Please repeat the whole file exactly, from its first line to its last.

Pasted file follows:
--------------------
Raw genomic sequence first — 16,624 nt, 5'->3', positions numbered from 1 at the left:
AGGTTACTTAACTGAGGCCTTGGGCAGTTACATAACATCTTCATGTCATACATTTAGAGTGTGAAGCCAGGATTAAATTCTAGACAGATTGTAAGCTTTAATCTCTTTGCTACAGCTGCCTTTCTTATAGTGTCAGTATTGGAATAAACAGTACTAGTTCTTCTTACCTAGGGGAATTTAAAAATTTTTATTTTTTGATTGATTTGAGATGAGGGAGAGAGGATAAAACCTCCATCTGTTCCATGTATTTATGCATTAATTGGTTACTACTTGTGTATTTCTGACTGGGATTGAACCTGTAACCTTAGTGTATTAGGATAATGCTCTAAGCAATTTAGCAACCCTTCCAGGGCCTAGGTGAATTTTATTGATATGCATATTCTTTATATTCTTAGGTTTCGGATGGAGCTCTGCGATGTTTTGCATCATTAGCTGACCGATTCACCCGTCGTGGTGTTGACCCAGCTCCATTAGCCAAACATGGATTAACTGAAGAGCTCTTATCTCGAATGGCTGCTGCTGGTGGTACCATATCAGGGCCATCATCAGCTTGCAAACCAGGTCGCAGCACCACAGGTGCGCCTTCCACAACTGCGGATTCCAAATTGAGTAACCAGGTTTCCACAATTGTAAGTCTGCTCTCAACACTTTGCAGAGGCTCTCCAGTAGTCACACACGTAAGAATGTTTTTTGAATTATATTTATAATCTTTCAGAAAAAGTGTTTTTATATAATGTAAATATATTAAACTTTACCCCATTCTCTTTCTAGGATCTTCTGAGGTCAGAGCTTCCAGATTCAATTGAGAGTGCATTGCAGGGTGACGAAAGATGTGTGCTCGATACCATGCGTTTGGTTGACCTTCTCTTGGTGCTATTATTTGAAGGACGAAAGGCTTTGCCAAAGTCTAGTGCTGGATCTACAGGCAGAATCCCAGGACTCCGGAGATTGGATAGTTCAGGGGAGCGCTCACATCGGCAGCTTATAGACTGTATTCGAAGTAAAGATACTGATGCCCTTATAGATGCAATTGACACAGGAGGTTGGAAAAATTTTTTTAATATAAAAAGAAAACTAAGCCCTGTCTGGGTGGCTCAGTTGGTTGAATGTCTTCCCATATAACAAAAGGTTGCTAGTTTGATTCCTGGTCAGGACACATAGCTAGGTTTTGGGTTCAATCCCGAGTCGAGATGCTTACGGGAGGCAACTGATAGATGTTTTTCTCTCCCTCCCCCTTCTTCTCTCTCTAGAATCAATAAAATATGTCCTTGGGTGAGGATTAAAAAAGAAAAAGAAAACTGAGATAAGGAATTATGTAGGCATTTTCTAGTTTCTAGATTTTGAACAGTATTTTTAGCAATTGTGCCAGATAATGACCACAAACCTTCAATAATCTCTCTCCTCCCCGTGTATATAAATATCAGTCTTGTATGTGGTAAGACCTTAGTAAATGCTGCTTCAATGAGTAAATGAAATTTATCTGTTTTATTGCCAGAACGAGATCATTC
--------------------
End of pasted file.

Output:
Raw genomic sequence first — 16,624 nt, 5'->3', positions numbered from 1 at the left:
AGGTTACTTAACTGAGGCCTTGGGCAGTTACATAACATCTTCATGTCATACATTTAGAGTGTGAAGCCAGGATTAAATTCTAGACAGATTGTAAGCTTTAATCTCTTTGCTACAGCTGCCTTTCTTATAGTGTCAGTATTGGAATAAACAGTACTAGTTCTTCTTACCTAGGGGAATTTAAAAATTTTTATTTTTTGATTGATTTGAGATGAGGGAGAGAGGATAAAACCTCCATCTGTTCCATGTATTTATGCATTAATTGGTTACTACTTGTGTATTTCTGACTGGGATTGAACCTGTAACCTTAGTGTATTAGGATAATGCTCTAAGCAATTTAGCAACCCTTCCAGGGCCTAGGTGAATTTTATTGATATGCATATTCTTTATATTCTTAGGTTTCGGATGGAGCTCTGCGATGTTTTGCATCATTAGCTGACCGATTCACCCGTCGTGGTGTTGACCCAGCTCCATTAGCCAAACATGGATTAACTGAAGAGCTCTTATCTCGAATGGCTGCTGCTGGTGGTACCATATCAGGGCCATCATCAGCTTGCAAACCAGGTCGCAGCACCACAGGTGCGCCTTCCACAACTGCGGATTCCAAATTGAGTAACCAGGTTTCCACAATTGTAAGTCTGCTCTCAACACTTTGCAGAGGCTCTCCAGTAGTCACACACGTAAGAATGTTTTTTGAATTATATTTATAATCTTTCAGAAAAAGTGTTTTTATATAATGTAAATATATTAAACTTTACCCCATTCTCTTTCTAGGATCTTCTGAGGTCAGAGCTTCCAGATTCAATTGAGAGTGCATTGCAGGGTGACGAAAGATGTGTGCTCGATACCATGCGTTTGGTTGACCTTCTCTTGGTGCTATTATTTGAAGGACGAAAGGCTTTGCCAAAGTCTAGTGCTGGATCTACAGGCAGAATCCCAGGACTCCGGAGATTGGATAGTTCAGGGGAGCGCTCACATCGGCAGCTTATAGACTGTATTCGAAGTAAAGATACTGATGCCCTTATAGATGCAATTGACACAGGAGGTTGGAAAAATTTTTTTAATATAAAAAGAAAACTAAGCCCTGTCTGGGTGGCTCAGTTGGTTGAATGTCTTCCCATATAACAAAAGGTTGCTAGTTTGATTCCTGGTCAGGACACATAGCTAGGTTTTGGGTTCAATCCCGAGTCGAGATGCTTACGGGAGGCAACTGATAGATGTTTTTCTCTCCCTCCCCCTTCTTCTCTCTCTAGAATCAATAAAATATGTCCTTGGGTGAGGATTAAAAAAGAAAAAGAAAACTGAGATAAGGAATTATGTAGGCATTTTCTAGTTTCTAGATTTTGAACAGTATTTTTAGCAATTGTGCCAGATAATGACCACAAACCTTCAATAATCTCTCTCCTCCCCGTGTATATAAATATCAGTCTTGTATGTGGTAAGACCTTAGTAAATGCTGCTTCAATGAGTAAATGAAATTTATCTGTTTTATTGCCAGAACGAGATCATTC